Infant Sex Changes In India

I really, really wish this was a satirical post…or even that I could find something funny about it. I couldn’t. Once in a while the Sexual Dark Age comes up with a way to horrify even me. This joins a trend of selective abortions, with female fetuses being terminated just for being female. You may have heard similar stories about China.

FYI, the long-term ramifications of a procedure like this are virtually certain to be horrible for the child.

From The Telegraph: Madhya Pradesh state government is investigating claims that up to 300 girls were surgically turned into boys in one city after their parents paid about £2,000 each for the operations…

Ranjana Kumari, of the Centre for Social Research and one of India’s leading campaigners against female foeticide, said the surgical transformation of girls into boys without their informed consent was a sign of India’s growing “social madness”.


Commenting area

  1. Good heavens! Besides the moral and immediate health issues, what will that poor child go through as they grow older? Having a sex change when fully mature is traumatic enough for the body and mind. (Btw, not saying I oppose sex reassignments as some mature people do realize they are not the sex their body has been.)

    I guess I am flabberghasted on many levels.. the immediate pain and confusion.. the future physical and emotional issues.. and wondering how many will realize when they are grown what happened.. and then have another surgury to reverse the process?!?

    • I don’t know what the options would be for the child down the road, but I doubt any reverse surgical procedure could fully restore them. To me, that’s one of the reasons this is so sad.

  2. If you reassign someone that small… Would their body work correctly later? I know they can’t father children but… what about getting a hard on? Seems that the victim would find out the first time they have a serious health problem that their internal sex organs don’t match their external sex organs. So many issues… all that even assuming they adjust to the sex their parents chose.

    • I would imagine the results later in life would be far inferior to a sex change performed on an adult, simply because a child’s body with undeveloped sex organs just has to present an array of challenges on its own.

  3. I understand where this mentality comes from, although it makes me want to scream and shake people.

    As a first generation Indian-American, I know firsthand what is like to be unwanted simply because of your gender. My father’s family always wanted one of each, an older boy with a younger sister. Instead they got two girls, me and my younger sister. I spent 16 years being treated as a boy, and when I moved of the house just before I turned 17, it finally dawned on them that I was becoming a young woman. Suddenly, all the things I enjoyed doing were no longer valid pastimes in their eyes. No more working on my car, no more yard work, no more sports, no more guy friends. My parents never talked to me about being a first-generation American, much less dating and sexuality. I was a very angry child knowing that I wasn’t wanted and that there was nothing I could do to make my father proud.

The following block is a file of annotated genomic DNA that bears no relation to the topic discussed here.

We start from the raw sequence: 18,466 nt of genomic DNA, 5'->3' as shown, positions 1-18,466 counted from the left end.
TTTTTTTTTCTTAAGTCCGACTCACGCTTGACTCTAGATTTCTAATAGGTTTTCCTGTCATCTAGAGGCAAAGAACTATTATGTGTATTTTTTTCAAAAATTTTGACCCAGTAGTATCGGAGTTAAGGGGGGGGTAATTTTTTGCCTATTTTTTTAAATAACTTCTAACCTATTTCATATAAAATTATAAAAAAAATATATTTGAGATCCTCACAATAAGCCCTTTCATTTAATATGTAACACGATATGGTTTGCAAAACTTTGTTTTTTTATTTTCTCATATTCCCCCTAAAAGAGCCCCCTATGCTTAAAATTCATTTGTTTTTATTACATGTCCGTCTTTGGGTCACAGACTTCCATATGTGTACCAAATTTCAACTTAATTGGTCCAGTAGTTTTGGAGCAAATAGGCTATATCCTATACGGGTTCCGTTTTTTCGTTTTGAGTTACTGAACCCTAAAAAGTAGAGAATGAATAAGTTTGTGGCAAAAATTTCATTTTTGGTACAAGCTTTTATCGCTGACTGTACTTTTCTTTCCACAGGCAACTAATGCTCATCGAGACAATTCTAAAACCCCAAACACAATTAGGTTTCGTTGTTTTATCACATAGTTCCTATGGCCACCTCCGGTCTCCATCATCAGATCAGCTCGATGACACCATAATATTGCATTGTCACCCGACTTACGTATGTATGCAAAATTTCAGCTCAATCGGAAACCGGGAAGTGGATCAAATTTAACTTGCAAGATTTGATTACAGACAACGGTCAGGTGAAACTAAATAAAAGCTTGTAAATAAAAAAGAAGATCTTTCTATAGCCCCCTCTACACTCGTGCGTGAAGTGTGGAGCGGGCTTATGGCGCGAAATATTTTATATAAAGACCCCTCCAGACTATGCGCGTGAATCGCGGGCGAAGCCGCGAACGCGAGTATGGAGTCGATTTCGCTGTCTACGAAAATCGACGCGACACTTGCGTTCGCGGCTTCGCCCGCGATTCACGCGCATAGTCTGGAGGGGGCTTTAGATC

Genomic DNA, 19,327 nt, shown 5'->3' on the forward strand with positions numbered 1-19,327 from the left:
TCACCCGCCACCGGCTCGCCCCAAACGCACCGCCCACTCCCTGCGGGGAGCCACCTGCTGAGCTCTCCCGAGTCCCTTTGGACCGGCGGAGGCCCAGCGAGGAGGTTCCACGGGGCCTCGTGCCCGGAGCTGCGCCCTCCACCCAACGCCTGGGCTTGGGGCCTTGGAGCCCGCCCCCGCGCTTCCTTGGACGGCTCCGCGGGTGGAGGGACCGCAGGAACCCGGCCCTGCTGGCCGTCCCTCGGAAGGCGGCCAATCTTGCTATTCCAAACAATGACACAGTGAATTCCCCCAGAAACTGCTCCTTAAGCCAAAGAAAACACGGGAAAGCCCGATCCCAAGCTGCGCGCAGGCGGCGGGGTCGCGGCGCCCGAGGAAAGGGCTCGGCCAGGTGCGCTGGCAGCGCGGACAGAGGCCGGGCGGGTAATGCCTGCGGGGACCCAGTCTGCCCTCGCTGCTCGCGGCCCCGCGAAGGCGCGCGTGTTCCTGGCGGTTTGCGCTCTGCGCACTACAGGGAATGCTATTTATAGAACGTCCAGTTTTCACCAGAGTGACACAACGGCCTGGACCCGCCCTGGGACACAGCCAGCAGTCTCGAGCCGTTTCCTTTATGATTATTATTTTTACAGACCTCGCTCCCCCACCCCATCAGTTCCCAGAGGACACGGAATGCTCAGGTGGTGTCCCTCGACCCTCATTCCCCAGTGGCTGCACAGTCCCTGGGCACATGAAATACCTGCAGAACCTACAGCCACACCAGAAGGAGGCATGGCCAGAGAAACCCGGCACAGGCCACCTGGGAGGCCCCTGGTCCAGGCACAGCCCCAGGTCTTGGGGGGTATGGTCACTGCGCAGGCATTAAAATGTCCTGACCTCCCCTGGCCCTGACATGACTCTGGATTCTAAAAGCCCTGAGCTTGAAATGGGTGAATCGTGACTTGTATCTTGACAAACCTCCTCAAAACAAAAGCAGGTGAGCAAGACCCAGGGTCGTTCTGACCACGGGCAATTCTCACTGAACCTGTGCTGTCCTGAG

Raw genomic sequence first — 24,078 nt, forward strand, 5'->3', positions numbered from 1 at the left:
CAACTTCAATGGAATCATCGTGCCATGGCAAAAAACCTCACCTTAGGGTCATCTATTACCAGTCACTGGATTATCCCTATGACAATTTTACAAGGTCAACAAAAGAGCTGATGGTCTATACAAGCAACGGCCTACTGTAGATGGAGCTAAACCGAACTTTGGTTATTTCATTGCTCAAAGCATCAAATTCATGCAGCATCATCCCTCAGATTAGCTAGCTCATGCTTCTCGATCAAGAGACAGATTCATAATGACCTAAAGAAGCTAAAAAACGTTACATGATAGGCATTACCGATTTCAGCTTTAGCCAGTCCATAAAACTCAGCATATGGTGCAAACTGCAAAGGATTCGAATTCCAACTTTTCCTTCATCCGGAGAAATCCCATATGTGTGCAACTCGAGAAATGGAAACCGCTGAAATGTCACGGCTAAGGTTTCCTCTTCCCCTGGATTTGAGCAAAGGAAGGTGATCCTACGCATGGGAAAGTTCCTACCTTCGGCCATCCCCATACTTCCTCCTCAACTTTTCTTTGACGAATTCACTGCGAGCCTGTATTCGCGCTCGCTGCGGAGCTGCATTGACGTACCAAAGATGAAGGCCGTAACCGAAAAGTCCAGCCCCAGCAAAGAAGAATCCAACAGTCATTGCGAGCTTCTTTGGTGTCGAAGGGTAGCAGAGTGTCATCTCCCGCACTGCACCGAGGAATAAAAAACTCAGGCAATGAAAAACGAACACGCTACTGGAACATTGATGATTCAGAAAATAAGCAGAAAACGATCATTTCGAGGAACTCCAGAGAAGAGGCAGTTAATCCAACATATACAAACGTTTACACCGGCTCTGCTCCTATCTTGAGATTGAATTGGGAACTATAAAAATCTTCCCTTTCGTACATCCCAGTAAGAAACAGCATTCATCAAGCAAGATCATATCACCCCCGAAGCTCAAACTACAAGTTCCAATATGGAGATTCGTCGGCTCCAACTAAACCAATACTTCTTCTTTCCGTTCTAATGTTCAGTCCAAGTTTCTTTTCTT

Girls are seen as generally inferior in that area of the world. All this despite the fact that young men in rural India are drowning in booze and drugs while the girls are being held back to take care of their ailing parents and the family businesses. Father’s are selling the family farm to marry off their educated daughters to drunks and addicts who didn’t graduate from high school simply to avoid shame. Saving face matters a lot in the East.

    Cultural norms have gotten the best of the people in that part of the world. Despite the women’s rights advocates, both secular and religious, things have yet to dramatically change. Women are really the only people that seem to be able to pull a family out of poverty there, and now this…

    • Thanks for the informed perspective, I had no idea things were that bad over there. I guess that’s one more reason to be encouraged about the show being popular in India. Maybe there can be some positive change from the ground, up.

      • I wish I had something like this growing up.

        We’re a people who talk endlessly around this subject without ever getting to the point. Women in particular need to come to terms with their sexuality and see it as an empowering thing.

        I was 12 when I realized that I was a bisexual. I had no one to talk to about it for years–I didn’t admit it to anyone until I was 17, despite dating multiple girls. If someone had told me that I wasn’t a complete fuck up, maybe my life would have turned out differently. But I digress.

        The fact that this blunt and honest podcast is out there for anyone to download is a wonderful thing. It’s really something that you make it a point to sit down and address each comment and post. Everyone is busy, but this is the sort of dedication the world needs, especially third world countries.

        Thank you.

  4. UG(the ultimate great) March 23, 2012 at 1:44 pm · · Reply

    I’m an Indian living in Madhya Pradesh & Man u can’t imagine how bad the conditions are here.Even today girl child is considered a curse & a burden in villages & fathers are made fun of as not having in them what it takes to produce “A MAN”.These people have no access to t.v. let alone the internet,yet they are somehow know about a sex change operation.Seriously though, I don’t think that this any worse than the alternative (infanticide) .We’ve fallen from the developer of kamasutra to infant sex changes.That’s just the fucked up dark age .

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